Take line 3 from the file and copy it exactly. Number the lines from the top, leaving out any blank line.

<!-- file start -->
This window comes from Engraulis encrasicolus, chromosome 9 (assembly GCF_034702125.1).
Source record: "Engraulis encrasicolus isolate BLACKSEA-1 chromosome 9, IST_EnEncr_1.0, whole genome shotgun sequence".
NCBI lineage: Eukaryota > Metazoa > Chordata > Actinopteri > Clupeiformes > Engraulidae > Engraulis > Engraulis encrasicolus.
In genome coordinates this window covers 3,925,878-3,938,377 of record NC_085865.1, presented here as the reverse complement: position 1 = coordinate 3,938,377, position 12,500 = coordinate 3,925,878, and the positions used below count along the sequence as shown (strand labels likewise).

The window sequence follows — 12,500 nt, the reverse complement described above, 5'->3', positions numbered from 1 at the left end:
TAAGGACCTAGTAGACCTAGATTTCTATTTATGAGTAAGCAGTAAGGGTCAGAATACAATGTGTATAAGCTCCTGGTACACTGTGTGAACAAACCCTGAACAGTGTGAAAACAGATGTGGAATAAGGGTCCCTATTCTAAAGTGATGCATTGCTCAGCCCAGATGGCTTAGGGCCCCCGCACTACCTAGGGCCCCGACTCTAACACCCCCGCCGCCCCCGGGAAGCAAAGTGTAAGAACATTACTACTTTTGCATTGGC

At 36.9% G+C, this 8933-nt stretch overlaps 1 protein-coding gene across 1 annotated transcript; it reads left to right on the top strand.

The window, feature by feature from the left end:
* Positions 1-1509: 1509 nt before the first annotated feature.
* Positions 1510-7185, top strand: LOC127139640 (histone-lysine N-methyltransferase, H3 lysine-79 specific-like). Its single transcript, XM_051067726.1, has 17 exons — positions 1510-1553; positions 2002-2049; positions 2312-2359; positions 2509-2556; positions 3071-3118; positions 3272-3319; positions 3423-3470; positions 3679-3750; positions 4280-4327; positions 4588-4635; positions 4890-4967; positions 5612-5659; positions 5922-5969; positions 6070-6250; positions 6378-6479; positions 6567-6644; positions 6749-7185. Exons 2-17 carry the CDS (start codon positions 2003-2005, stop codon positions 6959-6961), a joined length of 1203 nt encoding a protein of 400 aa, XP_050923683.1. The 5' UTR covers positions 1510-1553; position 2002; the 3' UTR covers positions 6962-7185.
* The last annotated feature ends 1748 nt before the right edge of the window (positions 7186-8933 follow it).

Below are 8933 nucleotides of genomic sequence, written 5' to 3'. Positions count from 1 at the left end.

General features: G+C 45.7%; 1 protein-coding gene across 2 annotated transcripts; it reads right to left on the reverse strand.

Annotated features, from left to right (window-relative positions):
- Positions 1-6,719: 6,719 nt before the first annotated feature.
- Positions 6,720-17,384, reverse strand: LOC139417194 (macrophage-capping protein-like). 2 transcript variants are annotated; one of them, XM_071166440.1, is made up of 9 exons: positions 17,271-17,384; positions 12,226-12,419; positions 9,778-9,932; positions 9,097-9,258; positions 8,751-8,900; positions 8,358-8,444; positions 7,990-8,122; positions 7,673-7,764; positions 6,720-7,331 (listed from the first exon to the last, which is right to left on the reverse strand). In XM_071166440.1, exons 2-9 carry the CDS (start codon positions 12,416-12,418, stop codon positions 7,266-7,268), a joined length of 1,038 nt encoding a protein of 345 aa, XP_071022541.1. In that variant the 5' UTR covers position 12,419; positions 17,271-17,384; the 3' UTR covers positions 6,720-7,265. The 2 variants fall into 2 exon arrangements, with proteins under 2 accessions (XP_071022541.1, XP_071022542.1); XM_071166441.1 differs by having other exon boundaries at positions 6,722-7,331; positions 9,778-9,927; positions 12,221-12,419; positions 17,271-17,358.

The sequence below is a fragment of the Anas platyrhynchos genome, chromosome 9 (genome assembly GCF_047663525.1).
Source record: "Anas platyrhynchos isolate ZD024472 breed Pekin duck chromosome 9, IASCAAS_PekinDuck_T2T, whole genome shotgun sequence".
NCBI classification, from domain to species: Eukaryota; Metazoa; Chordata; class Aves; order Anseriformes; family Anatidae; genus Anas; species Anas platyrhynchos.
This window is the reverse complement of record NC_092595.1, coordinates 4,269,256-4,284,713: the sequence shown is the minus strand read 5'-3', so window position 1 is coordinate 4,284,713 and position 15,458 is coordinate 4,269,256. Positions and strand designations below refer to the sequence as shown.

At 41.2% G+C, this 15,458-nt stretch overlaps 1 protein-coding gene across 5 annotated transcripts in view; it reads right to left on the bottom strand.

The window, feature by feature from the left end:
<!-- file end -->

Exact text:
NCBI lineage: Eukaryota > Metazoa > Chordata > Actinopteri > Clupeiformes > Engraulidae > Engraulis > Engraulis encrasicolus.